Fact file: Mamba MRAPPC


Armoured personnel carrier (APC)/mine resistant, armour protected personnel carrier (MRAPPC)
Associated project names: 
About 220[1] in service.
BAE Systems Land Systems OMC.
·         Length:                         
·         Width:                           
·         Height:                          
·         Wheel base:                 
·         Ground clearance:      
·         Track
·         5.46m.
·         2.205m.
·         2.495m.
·         2.9m
·         0.390m.
·         1.79m
·         Tare:
·         Payload:       
·         GVM:
·         5.71mt.
·         1.1mt.
·         6.8mt.
Driver, co-driver, 9 passengers.
200 litres.
Water for crew:                               
100 litres.
Protection levels
·         Ballistic:       
·         Mine:              
·         The Mamba`s hull and windows protects against small arms fire up to 7.62x51mm NATO ball and shell splinters.
·         The vehicle`s V-shaped all-steel welded hull to provide a high level of protection against anti-tank mines, to include 1 x TM57/7kg TNT under the hull or 2 x TM57 (14kg TNT) under any wheel.
·         Top speed:                   
·         Range on single refuelling:     
·         Acceleration:
·         Turning circle:             
·         Ground pressure:
·         Power/mass ratio:
·         Capabilities:
·         110km/h.
·         900km.
·         Not known.
·         12.5m.
·         Not known.
·         13.5kW/t.
·         Can climb a 0.4m vertical step.    
·         Can cross a 0.9m wide trench.
·         Can ford water 1m deep.
·         Can climb a gradient of __ deg.
·         Can traverse a gradient of __ deg.
Drive train                                                            
·         Engine:         
·         Transmission:              
Derived from Unimog 416.
·         Mercedes-Benz OM352 six-cylinder water- cooled diesel engine, delivering 92kW at 2800rpm.
·         Mercedes Benz UG2/30 717.801 4-speed synchromesh.
None fitted as standard. Can be fitted with barbette or pintle-mounted light weapons in front of commander`s hatch. The windows are fitted with firing posts for self-defence using personal weapons.
Early 4×2 versions lived up to the name due to an evil suspension system and underpowered engine. Upgrades have since corrected these deficiencies.. User evaluation took place in July 1993. In 2006 about 220 vehicles were remanufactured under Project Jury. All vehicles are now 4×4.       
Although superficially similar, the Mamba and RG31 are not related.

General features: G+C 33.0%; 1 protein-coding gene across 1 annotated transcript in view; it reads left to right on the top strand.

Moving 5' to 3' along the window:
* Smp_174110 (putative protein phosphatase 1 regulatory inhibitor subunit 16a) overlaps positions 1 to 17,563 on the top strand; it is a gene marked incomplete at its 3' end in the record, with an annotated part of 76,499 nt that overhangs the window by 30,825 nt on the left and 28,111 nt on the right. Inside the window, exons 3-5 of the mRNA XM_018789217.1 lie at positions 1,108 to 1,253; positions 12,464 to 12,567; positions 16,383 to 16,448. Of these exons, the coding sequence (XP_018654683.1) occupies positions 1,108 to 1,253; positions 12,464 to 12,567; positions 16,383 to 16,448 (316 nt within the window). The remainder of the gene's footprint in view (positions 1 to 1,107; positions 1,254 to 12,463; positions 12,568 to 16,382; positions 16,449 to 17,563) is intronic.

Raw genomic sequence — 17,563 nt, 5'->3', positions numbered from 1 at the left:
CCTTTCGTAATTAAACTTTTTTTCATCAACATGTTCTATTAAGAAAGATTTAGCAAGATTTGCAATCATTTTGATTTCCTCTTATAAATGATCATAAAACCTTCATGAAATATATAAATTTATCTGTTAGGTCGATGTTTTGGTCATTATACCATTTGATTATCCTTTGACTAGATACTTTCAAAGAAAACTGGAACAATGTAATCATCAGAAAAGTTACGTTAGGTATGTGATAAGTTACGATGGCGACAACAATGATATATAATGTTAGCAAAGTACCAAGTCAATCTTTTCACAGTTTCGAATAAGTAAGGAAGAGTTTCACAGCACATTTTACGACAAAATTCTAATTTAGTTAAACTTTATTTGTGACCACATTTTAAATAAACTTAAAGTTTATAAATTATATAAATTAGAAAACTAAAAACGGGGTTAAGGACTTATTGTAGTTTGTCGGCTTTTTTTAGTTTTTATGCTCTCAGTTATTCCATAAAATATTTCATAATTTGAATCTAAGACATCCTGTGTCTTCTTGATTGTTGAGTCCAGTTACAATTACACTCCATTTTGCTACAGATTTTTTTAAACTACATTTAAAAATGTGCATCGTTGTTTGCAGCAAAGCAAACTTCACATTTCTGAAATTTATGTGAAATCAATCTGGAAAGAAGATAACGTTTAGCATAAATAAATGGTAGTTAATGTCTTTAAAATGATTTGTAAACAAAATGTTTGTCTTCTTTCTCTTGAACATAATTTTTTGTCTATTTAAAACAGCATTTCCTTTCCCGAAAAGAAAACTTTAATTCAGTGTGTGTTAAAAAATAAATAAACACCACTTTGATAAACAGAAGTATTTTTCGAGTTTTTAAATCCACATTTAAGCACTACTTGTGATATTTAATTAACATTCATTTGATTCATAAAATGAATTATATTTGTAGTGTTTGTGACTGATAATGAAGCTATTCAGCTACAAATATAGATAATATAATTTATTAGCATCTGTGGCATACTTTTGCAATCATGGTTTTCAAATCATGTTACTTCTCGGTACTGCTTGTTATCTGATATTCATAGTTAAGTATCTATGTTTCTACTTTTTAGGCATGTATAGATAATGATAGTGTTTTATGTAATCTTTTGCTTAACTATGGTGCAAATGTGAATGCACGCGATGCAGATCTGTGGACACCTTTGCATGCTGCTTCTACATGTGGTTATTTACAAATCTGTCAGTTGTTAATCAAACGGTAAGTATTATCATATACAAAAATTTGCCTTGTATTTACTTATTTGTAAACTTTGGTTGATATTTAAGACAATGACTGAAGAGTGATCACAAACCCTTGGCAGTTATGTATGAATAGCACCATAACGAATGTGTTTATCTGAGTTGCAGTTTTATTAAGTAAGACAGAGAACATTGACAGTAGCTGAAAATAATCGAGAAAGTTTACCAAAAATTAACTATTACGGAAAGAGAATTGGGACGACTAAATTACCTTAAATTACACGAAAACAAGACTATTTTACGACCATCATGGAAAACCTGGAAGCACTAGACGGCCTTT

The Mamba is based on the Unimog 416 chassis that was also the basis of the Buffel and the Bosvark, the latter the standard truck fitted with a v-shaped rear-body to provide troops carried there a modicum of protection from mines. It offered no sanctuary from small-arms fire and no protection whatsoever to the driver.      
The Buffel improved on the Bosvark by providing the driver a cramped but protected module and the passengers an armoured but open-topped bucket. Designed by the Defence Research Unit (DRU) of the Council for Scientific and Industrial Research (CSIR), the Buffel was manufactured by several companies, with mass production starting in 1978. Some 1400 were built, many remanufactured from Bosvark and Army Unimog utility transports.
Writing in the Engineering News, Keith Campbell noted that the Buffel “was effective, but it was subject to excessive roll when moving across rough terrain”, an aspect to which the author, a former motorised infantryman, can heartily attest. The open top also left the troops vulnerable to shrapnel. Campbell adds that the Buffel also proved unsuitable for urban operations.
“So, at the end of the 1980s, it was succeeded by the Mamba, designed for internal security tasks – lower than a Buffel, more stable, less military in appearance, and enclosed.”
Campbell notes that the Mamba was first built (or remanufactured from surplus Buffel vehicles) in 4×2 format at TFM and later at OMC. 4×4 soon became standard. More than 500 were eventually produced.
Engineering News describes the RG31 as an export venture: “With [OMC] manufacturing the Mamba 4×4, TFM sought to develop a new mine- protected, lightly armoured vehicle, specifically for export markets, which were now (post-1994) open to South African defence companies. The result was the RG31, which benefited from the experiences with the Casspir and Mamba.
“The launch customer proved to be the United Nations (UN), in 1995, followed by the first order from the US Army in 1996. The latest versions are the RG31 Mk 5E and Mk 6.”
Shortly after producing the RG31, TFM exited the defence business and handed over the RG31, RG32 and Casspir to OMC, which also migrated ownership from Sandock Austral to Reunert to Vickers to Alvis to BAE Systems, the current (October 2008) owner. “To date, 1388 RG31s are in service with, and 984 more are on order from, 12 countries, while 442 RG32Ms are in operation with ten countries. Most of these have been manufactured in South Africa.”
Note that the RG31, as far as is known, is not in SANDF service and has never been.
The SA Army is seeking to replace the Mamba and Casspir under a programme known as Project Sepula. Two options, a 4×4 versus a 6×6, are being debated. The Army plans a “family of vehicles” that use the same drive train and chassis as selected for the future tactical truck programme (Project Vistula).        

[1] DoD Annual Report 2005/6, p203.